If you are interested in post-industrial architecture Bucharest and parts of Romania are a treasure trove of places. The main difference to other places in Europe or US is that in Romania the demise of the industry did not happen organically caused by the demise of the need of the respective products manufactured cheaper in other places but by the bribe-hungry and incompetent Romanian politicians who in cahoots with the real estate sharks sold the entire industry for pennies. Entire factories and industrial complexes, sometimes brand new, were razed and sold for scrap metal to be replaced by malls and apartment complexes of a questionable taste and necessity.
Luckily some factories were saved in successful privatizations, like the old Wolf Enterprises, a pre-war major manufacturer of heavy equipment, nationalized by the communists who sent home his Swiss trained personal and replaced the chief engineer with a Communist with a 4th grade diploma. Nowadays the old factory halls, with its unique brick and metal walls are renovated hosting impressive cultural activities being branded as “Carol Halls”.
Deep inside Carol Park are the buildings of the National Institute of Astronomy hosting the Bucharest Planetarium.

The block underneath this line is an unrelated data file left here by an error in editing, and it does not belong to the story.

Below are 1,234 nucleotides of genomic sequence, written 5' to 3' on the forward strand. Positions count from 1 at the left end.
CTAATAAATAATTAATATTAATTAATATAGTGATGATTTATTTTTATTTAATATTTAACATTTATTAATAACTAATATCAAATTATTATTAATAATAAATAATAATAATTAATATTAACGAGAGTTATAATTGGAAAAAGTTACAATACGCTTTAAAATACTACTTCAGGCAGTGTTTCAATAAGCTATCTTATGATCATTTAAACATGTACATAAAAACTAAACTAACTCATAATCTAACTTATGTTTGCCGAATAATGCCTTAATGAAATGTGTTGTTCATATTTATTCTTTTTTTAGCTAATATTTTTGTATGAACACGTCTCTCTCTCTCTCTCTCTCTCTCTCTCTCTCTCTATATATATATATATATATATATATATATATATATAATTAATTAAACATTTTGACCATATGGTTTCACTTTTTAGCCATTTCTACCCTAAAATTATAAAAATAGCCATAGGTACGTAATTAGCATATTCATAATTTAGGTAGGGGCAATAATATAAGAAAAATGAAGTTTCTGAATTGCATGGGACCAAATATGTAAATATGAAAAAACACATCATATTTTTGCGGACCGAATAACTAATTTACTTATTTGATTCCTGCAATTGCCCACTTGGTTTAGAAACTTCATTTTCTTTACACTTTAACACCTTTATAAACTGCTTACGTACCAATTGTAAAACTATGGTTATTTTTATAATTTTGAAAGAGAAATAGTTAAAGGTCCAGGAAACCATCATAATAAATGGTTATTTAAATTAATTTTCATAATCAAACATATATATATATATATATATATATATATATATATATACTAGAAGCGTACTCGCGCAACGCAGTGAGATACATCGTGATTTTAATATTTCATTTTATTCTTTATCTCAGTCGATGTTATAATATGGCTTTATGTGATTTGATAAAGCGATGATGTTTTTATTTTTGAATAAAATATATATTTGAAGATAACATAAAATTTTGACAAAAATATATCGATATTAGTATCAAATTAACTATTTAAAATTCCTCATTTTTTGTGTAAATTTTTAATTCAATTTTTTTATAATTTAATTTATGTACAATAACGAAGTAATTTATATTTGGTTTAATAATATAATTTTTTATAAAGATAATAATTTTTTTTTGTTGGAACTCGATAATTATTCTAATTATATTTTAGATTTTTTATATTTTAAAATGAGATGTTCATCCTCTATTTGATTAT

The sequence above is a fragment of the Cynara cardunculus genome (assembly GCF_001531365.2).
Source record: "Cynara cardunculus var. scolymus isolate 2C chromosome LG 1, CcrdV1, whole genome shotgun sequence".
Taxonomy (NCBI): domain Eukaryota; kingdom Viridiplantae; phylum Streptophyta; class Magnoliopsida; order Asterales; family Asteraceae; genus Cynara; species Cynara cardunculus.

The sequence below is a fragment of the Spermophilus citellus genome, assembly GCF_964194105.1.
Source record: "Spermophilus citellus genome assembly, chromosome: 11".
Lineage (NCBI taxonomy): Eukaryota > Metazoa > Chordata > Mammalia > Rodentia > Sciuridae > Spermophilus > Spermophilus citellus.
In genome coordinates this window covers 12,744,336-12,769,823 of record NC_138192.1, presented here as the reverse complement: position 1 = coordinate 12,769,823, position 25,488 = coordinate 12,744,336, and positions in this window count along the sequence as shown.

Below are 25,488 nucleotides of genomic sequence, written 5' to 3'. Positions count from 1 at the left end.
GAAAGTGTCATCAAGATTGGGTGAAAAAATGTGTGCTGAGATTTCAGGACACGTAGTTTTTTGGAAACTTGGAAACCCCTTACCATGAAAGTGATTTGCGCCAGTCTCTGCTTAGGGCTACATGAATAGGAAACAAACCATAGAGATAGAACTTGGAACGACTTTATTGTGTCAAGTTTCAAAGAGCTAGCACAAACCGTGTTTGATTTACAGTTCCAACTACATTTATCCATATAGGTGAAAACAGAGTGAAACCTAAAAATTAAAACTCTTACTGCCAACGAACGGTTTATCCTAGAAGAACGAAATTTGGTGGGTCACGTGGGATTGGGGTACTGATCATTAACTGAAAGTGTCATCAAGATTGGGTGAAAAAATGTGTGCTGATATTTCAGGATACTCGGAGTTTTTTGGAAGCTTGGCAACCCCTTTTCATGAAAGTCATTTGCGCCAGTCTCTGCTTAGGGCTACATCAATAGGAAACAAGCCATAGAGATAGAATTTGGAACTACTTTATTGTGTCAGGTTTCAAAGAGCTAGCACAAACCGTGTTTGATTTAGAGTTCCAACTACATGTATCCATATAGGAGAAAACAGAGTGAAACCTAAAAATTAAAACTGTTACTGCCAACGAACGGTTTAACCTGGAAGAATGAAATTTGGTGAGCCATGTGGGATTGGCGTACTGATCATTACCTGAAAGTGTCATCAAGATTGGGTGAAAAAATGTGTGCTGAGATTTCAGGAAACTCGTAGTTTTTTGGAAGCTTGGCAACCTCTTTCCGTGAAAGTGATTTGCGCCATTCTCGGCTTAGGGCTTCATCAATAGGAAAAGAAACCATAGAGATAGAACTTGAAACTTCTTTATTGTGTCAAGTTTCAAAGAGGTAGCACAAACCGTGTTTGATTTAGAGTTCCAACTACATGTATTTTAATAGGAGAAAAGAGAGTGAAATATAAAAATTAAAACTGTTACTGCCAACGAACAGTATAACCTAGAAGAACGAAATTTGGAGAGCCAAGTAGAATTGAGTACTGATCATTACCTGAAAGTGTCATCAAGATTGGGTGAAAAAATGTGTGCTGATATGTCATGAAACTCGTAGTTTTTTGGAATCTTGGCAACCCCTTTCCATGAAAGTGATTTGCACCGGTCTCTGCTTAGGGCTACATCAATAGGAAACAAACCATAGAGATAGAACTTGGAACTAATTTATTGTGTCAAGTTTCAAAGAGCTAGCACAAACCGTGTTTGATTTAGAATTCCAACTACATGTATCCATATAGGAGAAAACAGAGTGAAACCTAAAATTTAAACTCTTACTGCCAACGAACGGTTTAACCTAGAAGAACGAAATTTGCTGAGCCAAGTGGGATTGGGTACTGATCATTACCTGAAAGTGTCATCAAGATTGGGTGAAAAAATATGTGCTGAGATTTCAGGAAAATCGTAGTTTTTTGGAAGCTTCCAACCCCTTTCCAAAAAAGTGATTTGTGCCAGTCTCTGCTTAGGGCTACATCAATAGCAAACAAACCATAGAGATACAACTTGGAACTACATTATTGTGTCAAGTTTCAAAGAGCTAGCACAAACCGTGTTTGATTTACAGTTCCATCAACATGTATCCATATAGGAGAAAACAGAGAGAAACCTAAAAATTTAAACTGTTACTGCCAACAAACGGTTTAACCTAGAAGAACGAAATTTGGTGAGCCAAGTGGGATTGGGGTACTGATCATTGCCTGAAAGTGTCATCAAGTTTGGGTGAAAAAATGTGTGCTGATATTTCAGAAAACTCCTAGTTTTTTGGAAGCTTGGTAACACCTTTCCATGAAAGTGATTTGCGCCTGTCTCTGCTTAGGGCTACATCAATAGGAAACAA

Inside one of the buildings was seated one of the first government of unified Romania at the middle of the 19th century.
On the same industrial platform are some of the country monopolies, minting, stamps that operated for a long time together with the matches factory.
In the basement of the stamp factory is preserved a bomb shelter built by the Germans before the war, with impeccably preserved German technology of the time.
A short walk away is located the largest ceremony hall in Bucharest inside Bragadiru Palace. The Bragadiru family who was able to recover the property, impeccably renovated the palace with the original decorative elements. The palace was built in the 19th century by a man who started as a helper in a factory and became during his lifetime one of the richest men in Europe. Owner of many major businesses including a famous brewery that lasted till very recently, he built the sumptuous palace not for himself but as an educational place for his factory workers who came here for concerts and opera. He never forgot his humble roots and his charitable efforts were well-known during his life time.
The tour I joined to visit these places that are mainly out of reach was organized by Zeppelin, an architecture, urbanism and culture organization that makes a huge effort in saving the city industrial and architectural patrimony.